I’ve got a lot of friends who are book authors — I’m one, too — and one thing we often ask friends and fans to do is rate and review our books on both Amazon and Goodreads. Why? Because both the online retailer and the social cataloging website are the go-to places for reading book reviews, which in turn do impact sales. But soon, you may only need to go to one of them when you want to write that gushing — or scathing? — review. According to a recent statement, Amazon’s gone and bought Goodreads.
This really isn’t too surprising. Amazon started out as an online bookstore. You know, before venturing out into the selling of other mainstream products like Doritos Salsa Verde chips and stegosaurus dog costumes.
So they’re coming full circle by buying up to world’s biggest online database of books and reviews. Goodreads, which has 16 million members, is like the IMDb of the written word. Amazon will be able to incorporate more information about books and their
purchasers readers into their own system.
Goodreads CEO/co-founder Otis Chandler is obviously positive about the whole thing:
“People love to talk about ideas and share their passion for the stories they read. We’re now going to be able to move faster in bringing the Goodreads experience to millions of readers around the world.”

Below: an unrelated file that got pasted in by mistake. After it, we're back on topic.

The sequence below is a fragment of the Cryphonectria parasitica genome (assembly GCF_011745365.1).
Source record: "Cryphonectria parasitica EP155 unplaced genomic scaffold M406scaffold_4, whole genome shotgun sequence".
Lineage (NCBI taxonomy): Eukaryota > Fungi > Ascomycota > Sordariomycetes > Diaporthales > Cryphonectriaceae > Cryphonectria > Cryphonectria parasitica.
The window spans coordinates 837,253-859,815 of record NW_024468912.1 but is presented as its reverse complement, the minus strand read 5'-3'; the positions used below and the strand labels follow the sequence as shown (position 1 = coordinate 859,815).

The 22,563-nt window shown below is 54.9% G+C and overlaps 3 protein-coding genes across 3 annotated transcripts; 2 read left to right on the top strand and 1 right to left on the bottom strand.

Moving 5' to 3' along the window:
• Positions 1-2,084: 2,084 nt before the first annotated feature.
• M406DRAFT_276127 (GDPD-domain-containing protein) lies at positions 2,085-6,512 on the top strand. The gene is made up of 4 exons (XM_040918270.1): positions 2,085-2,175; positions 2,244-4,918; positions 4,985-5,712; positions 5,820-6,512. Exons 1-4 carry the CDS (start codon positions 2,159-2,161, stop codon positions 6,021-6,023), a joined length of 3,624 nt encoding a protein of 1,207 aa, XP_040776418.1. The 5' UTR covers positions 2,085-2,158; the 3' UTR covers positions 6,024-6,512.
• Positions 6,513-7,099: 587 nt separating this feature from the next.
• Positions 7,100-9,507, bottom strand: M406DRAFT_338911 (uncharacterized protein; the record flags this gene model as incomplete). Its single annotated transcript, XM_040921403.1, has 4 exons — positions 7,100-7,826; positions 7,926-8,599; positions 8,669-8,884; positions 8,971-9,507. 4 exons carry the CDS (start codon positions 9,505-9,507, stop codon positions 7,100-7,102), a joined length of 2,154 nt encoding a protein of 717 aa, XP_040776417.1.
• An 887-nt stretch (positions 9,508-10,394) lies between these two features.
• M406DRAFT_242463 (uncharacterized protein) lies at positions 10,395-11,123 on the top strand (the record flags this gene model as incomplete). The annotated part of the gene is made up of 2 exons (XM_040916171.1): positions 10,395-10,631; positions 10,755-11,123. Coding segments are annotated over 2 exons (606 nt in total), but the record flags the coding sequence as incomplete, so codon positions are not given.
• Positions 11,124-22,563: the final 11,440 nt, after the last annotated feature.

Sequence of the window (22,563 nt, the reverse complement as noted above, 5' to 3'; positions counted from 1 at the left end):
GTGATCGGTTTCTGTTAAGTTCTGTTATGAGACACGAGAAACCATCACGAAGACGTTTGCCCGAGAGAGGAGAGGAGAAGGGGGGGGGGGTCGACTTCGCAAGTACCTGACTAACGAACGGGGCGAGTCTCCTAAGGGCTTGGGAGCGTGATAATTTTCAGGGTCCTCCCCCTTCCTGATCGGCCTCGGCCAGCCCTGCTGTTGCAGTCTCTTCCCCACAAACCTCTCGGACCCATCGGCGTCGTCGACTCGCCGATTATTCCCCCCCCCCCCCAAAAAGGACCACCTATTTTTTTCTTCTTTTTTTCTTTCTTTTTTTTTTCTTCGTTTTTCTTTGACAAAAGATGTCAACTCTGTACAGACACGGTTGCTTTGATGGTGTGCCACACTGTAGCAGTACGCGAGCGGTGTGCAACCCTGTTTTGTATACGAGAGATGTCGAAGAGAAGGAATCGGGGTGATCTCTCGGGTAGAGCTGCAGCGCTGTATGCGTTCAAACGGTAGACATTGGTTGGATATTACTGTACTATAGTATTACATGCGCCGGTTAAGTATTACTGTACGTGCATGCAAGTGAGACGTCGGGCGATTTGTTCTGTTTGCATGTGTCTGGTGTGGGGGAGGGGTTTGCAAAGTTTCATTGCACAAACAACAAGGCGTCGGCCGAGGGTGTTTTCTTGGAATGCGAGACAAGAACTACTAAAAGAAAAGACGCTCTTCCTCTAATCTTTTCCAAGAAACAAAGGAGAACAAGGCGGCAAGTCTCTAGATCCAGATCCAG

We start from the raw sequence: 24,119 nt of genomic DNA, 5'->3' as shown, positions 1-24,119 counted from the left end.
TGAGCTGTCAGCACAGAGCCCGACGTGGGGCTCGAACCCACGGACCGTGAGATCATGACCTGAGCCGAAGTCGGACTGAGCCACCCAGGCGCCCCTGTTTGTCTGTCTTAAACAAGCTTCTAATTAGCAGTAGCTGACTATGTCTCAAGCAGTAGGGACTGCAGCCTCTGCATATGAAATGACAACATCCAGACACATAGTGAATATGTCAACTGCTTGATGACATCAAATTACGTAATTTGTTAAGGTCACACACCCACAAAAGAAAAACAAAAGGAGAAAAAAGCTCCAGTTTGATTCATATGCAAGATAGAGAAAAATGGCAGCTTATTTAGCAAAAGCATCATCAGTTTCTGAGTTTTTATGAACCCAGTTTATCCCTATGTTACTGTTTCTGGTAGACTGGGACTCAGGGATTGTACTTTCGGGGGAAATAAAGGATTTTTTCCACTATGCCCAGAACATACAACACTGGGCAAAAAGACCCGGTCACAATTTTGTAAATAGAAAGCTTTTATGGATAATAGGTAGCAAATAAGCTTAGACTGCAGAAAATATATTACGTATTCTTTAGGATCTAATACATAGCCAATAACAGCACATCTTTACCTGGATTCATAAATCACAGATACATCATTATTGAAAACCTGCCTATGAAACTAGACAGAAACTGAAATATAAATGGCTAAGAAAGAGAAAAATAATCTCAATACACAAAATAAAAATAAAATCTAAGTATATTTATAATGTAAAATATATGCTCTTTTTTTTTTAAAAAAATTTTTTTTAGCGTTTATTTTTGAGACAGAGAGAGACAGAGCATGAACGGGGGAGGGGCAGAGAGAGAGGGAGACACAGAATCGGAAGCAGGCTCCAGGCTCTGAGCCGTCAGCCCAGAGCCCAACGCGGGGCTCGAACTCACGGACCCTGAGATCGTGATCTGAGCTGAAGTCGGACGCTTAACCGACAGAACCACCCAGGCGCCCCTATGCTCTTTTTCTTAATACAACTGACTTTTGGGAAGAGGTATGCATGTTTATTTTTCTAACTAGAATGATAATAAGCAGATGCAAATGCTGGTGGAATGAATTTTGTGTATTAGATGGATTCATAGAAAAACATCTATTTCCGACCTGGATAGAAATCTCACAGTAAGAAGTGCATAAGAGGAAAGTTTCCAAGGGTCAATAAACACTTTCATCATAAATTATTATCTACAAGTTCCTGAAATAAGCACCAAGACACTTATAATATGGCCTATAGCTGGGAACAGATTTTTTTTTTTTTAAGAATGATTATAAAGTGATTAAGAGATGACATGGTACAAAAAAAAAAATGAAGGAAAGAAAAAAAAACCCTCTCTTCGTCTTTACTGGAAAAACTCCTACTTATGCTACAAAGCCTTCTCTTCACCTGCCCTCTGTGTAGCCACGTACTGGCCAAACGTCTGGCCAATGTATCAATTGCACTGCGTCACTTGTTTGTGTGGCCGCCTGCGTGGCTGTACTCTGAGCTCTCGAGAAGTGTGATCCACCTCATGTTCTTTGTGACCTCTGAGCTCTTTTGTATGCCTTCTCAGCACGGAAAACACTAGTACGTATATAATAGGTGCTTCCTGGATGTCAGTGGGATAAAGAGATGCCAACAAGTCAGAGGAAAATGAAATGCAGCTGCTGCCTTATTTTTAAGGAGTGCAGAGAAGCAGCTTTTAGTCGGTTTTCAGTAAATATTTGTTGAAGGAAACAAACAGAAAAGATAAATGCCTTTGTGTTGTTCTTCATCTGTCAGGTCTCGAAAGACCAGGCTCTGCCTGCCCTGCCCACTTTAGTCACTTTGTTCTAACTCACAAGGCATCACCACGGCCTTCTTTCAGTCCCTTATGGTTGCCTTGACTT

Then Amazon VP Russ Grandinetti jumped in to corroborate:
“Amazon and Goodreads share a passion for reinventing reading. Goodreads has helped change how we discover and discuss books… Both Amazon and Goodreads have helped thousands of authors reach a wider audience and make a better living at their craft. Together we intend to build many new ways to delight readers and authors alike.”
Chandler clarified on the Goodreads forum that the site itself isn’t going away, that the Goodreads experience will remain the same. But this buddy-buddy relationship wasn’t always there. Last year, Goodreads dropped Amazon’s Product Advertising API because keeping it required linking only to Amazon. Until now, Barnes & Noble has been the “preferred” retailer for Goodreads product listings.
I’m betting that’s going to change.
One immediate plus will be the inclusion of Goodreads reviews into the Kindle, if you’re into that. Chandler wrote, “Our members have been asking us to bring the Goodreads experience to an e-reader for a long time. Now we’re looking forward to bringing Goodreads to the most popular e-reader in the world, Kindle, and further reinventing what reading can be.”
And certainly not everyone’s happy about this. In that same forum, the Goodreads member with the excellent username of This Is Not The Michael You’re Looking For wrote:
I have to admit I’m not entirely thrilled by this development. As a general rule I like Amazon, but unless they take an entirely 100% hands-off attitude toward Goodreads I find it hard to believe this will be in the best interest for the readers. There are simply too many ways they can interfere with the neutral Goodreads experience and/or try to profit from the strictly volunteer efforts of Goodreads users.
(via The Verge, images courtesy of Amazon and GoodReads)
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